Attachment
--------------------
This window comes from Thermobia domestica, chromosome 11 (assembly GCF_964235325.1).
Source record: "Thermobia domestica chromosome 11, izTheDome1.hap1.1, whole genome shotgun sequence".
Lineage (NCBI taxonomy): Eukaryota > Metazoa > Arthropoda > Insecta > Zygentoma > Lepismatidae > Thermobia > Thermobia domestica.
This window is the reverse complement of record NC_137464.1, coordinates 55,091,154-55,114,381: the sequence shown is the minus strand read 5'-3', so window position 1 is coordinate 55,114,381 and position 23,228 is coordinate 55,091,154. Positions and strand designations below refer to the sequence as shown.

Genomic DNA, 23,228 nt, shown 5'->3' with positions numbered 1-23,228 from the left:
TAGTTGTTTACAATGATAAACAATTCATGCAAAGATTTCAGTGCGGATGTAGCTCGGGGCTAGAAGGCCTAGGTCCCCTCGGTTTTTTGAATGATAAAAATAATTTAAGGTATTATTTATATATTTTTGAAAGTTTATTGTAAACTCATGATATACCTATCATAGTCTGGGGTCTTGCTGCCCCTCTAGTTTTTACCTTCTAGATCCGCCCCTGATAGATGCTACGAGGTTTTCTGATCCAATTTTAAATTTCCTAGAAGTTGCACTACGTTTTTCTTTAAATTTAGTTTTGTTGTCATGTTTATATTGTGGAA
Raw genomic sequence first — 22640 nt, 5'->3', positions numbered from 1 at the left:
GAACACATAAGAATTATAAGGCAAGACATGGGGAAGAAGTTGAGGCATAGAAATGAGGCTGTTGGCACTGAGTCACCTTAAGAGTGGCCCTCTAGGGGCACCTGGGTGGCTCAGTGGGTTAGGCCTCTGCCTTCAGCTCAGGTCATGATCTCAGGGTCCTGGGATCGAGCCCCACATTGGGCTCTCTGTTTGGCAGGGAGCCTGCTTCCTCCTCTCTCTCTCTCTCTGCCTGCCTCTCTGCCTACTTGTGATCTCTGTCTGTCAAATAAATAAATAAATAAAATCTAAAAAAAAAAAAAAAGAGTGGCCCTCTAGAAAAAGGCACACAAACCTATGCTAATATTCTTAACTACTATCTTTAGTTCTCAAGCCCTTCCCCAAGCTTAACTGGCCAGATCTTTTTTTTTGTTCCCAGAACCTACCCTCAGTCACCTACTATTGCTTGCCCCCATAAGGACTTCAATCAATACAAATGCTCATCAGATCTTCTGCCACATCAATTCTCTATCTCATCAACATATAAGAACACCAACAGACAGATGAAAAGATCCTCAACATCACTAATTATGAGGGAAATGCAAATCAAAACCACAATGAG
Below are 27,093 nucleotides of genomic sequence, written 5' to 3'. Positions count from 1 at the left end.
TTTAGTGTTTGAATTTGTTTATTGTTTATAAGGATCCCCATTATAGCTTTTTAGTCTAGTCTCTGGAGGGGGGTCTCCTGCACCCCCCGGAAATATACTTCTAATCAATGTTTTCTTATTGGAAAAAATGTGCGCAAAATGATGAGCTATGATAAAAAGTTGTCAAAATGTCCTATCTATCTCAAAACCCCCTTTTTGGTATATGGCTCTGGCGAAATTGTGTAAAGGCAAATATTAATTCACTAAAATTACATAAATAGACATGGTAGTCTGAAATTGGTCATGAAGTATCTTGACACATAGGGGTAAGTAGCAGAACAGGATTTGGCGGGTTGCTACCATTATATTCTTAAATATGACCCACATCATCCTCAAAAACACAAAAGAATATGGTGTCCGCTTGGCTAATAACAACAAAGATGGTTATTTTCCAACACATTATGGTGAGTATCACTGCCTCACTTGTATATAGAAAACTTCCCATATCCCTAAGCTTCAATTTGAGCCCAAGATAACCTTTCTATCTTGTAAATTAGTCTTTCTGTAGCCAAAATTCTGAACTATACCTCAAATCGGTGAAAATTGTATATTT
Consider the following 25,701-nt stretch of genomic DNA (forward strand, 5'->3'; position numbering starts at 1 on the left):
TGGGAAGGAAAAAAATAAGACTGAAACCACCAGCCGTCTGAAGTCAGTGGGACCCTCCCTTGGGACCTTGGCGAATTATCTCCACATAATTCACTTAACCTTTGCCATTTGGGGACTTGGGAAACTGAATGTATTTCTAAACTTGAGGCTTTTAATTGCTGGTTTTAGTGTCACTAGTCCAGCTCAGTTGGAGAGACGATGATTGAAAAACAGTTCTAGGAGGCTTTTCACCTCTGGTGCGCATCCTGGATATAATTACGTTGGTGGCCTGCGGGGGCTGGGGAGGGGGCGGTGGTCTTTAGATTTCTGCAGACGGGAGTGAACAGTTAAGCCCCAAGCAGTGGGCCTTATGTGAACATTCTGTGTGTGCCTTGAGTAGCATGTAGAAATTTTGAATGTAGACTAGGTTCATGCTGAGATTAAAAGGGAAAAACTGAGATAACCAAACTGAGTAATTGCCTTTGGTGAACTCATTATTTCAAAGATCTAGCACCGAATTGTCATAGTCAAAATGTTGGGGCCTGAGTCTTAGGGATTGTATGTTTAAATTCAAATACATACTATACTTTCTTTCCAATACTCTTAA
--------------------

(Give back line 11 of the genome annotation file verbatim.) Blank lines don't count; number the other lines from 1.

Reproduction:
Consider the following 25,701-nt stretch of genomic DNA (forward strand, 5'->3'; position numbering starts at 1 on the left):